New York Times, December 17, 1906, page 10:

A  Triumph
but  Still
a  Terror.


    There is something almost terrifying in the news from Germany that attempts at telephoning without wires have already attained such success that a scientist as eminent and sober-minded as Prof. SLABY, well known for his achievements in wireless telegraphy, announces the approach of the time when a man will be able to speak without any conducting wire to a friend in any part at the world. Already conversations have been thus carried on over a distance of twenty-four miles, and only the perfection of the apparatus used seems necessary for extending the system till the professor's prophecy is fulfilled.
    The telegraph, marvelous as our grandfathers thought it, is now a mere matter of course--an important but dull utility. We can still exclaim a little over the telephone, but only when we hear a familiar voice from some such absurd distance as Chicago or St. Louis. Wireless telegraphy remains a wonder, but already it is a familiar wonder, and we are quite ready to believe any assertion of its possibilities. Wireless telephony is another matter--as different from wireless telegraphy as the telephone is from the telegraph--for again the "operator" will be not a specially trained person doing things that common people can't, but anybody who can talk! That brings the miracle closer home and adds vastly to its impressiveness.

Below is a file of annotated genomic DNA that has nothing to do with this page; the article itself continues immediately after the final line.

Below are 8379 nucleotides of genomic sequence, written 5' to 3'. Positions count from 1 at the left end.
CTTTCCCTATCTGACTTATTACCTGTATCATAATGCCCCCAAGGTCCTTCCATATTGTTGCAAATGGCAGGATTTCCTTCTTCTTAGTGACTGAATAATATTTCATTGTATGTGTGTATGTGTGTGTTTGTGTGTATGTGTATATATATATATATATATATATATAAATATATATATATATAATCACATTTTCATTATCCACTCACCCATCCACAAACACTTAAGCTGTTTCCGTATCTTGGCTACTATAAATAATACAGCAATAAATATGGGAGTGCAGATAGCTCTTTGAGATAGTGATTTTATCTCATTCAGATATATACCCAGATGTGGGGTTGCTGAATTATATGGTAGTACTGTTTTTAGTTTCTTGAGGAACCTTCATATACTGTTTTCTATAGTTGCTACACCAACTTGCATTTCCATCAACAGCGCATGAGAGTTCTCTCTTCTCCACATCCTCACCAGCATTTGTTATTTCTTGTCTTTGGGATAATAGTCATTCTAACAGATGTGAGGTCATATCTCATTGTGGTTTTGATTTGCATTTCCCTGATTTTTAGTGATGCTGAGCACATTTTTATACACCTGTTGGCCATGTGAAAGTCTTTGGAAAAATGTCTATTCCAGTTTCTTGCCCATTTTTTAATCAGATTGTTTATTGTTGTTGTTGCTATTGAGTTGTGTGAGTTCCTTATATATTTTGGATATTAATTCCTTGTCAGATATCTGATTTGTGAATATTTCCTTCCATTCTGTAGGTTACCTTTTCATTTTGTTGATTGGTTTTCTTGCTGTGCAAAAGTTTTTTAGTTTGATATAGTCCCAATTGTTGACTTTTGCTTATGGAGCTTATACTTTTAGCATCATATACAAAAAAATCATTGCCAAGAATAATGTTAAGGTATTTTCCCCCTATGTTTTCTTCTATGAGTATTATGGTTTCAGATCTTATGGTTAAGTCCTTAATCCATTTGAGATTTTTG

But the telephone is a nuisance as well as a convenience and a blessing without which, it seems now, life would be almost impossible and business quite so. When we ourselves "call up," of course it is all right, but when others do it the rightness is often rather deeply veiled, and we resent not a few of the demands upon our time. And yet everybody "answers the 'phone," interrupting almost any occupation to do it. How will it be when we're told, not that somebody's "on the wire," but that somebody's "on the air," and we are exposed to answer calls from any part of the atmosphere?
    It will be a good while, however, before even the telephone reaches around the earth, and wireless telegraphy has as yet sent barely more than expiring, inexpressive whispers across the narrower seas. Wireless telephony has more difficulties to conquer than those of all three of its predecessors put together, and it will not be a thing of to-morrow or next day. Old-fashioned as they are, the postal departments of the several countries will be doing business for some years to come, and most of us will be rather gray-headed before anybody rings us up from China, either with or without a wire.